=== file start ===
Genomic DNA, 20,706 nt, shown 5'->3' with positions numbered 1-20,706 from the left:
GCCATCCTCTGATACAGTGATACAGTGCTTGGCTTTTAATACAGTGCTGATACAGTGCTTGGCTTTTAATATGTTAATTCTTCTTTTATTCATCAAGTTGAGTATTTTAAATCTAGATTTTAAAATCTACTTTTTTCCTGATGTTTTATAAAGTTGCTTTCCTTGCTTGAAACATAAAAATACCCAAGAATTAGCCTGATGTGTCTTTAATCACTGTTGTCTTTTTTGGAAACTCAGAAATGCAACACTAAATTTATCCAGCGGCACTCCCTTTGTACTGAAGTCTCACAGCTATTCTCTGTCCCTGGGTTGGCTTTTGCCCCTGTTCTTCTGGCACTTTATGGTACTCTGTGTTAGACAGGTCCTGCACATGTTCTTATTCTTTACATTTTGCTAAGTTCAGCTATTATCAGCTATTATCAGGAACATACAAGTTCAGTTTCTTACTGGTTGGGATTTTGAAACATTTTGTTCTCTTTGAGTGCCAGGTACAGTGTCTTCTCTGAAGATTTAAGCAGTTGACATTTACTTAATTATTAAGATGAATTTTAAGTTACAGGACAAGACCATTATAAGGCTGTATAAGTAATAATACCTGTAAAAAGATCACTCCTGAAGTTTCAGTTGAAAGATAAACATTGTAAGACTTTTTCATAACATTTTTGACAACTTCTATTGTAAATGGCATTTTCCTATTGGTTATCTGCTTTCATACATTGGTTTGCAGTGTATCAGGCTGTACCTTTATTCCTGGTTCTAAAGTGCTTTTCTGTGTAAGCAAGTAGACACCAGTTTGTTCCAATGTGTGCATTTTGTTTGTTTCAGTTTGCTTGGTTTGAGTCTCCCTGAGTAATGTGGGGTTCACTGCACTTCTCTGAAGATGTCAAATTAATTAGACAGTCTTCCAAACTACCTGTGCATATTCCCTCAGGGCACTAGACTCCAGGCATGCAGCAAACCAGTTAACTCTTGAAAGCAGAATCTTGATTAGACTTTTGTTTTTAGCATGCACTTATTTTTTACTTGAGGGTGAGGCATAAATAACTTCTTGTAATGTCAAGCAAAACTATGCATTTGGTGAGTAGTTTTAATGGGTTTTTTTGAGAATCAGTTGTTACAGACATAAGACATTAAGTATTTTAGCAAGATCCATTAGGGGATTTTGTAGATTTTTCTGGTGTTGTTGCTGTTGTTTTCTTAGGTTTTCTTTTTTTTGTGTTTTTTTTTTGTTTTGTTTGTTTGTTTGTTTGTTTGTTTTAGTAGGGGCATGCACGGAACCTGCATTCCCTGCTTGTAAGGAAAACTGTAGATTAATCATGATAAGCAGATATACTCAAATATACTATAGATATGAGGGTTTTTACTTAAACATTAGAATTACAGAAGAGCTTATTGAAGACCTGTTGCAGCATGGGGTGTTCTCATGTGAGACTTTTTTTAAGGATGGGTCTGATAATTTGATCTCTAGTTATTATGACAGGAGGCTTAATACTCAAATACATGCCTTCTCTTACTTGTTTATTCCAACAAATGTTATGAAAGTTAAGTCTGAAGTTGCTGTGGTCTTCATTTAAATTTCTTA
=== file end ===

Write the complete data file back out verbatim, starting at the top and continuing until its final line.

Genomic DNA, 20,706 nt, shown 5'->3' with positions numbered 1-20,706 from the left:
GCCATCCTCTGATACAGTGATACAGTGCTTGGCTTTTAATACAGTGCTGATACAGTGCTTGGCTTTTAATATGTTAATTCTTCTTTTATTCATCAAGTTGAGTATTTTAAATCTAGATTTTAAAATCTACTTTTTTCCTGATGTTTTATAAAGTTGCTTTCCTTGCTTGAAACATAAAAATACCCAAGAATTAGCCTGATGTGTCTTTAATCACTGTTGTCTTTTTTGGAAACTCAGAAATGCAACACTAAATTTATCCAGCGGCACTCCCTTTGTACTGAAGTCTCACAGCTATTCTCTGTCCCTGGGTTGGCTTTTGCCCCTGTTCTTCTGGCACTTTATGGTACTCTGTGTTAGACAGGTCCTGCACATGTTCTTATTCTTTACATTTTGCTAAGTTCAGCTATTATCAGCTATTATCAGGAACATACAAGTTCAGTTTCTTACTGGTTGGGATTTTGAAACATTTTGTTCTCTTTGAGTGCCAGGTACAGTGTCTTCTCTGAAGATTTAAGCAGTTGACATTTACTTAATTATTAAGATGAATTTTAAGTTACAGGACAAGACCATTATAAGGCTGTATAAGTAATAATACCTGTAAAAAGATCACTCCTGAAGTTTCAGTTGAAAGATAAACATTGTAAGACTTTTTCATAACATTTTTGACAACTTCTATTGTAAATGGCATTTTCCTATTGGTTATCTGCTTTCATACATTGGTTTGCAGTGTATCAGGCTGTACCTTTATTCCTGGTTCTAAAGTGCTTTTCTGTGTAAGCAAGTAGACACCAGTTTGTTCCAATGTGTGCATTTTGTTTGTTTCAGTTTGCTTGGTTTGAGTCTCCCTGAGTAATGTGGGGTTCACTGCACTTCTCTGAAGATGTCAAATTAATTAGACAGTCTTCCAAACTACCTGTGCATATTCCCTCAGGGCACTAGACTCCAGGCATGCAGCAAACCAGTTAACTCTTGAAAGCAGAATCTTGATTAGACTTTTGTTTTTAGCATGCACTTATTTTTTACTTGAGGGTGAGGCATAAATAACTTCTTGTAATGTCAAGCAAAACTATGCATTTGGTGAGTAGTTTTAATGGGTTTTTTTGAGAATCAGTTGTTACAGACATAAGACATTAAGTATTTTAGCAAGATCCATTAGGGGATTTTGTAGATTTTTCTGGTGTTGTTGCTGTTGTTTTCTTAGGTTTTCTTTTTTTTGTGTTTTTTTTTTGTTTTGTTTGTTTGTTTGTTTGTTTGTTTTAGTAGGGGCATGCACGGAACCTGCATTCCCTGCTTGTAAGGAAAACTGTAGATTAATCATGATAAGCAGATATACTCAAATATACTATAGATATGAGGGTTTTTACTTAAACATTAGAATTACAGAAGAGCTTATTGAAGACCTGTTGCAGCATGGGGTGTTCTCATGTGAGACTTTTTTTAAGGATGGGTCTGATAATTTGATCTCTAGTTATTATGACAGGAGGCTTAATACTCAAATACATGCCTTCTCTTACTTGTTTATTCCAACAAATGTTATGAAAGTTAAGTCTGAAGTTGCTGTGGTCTTCATTTAAATTTCTTA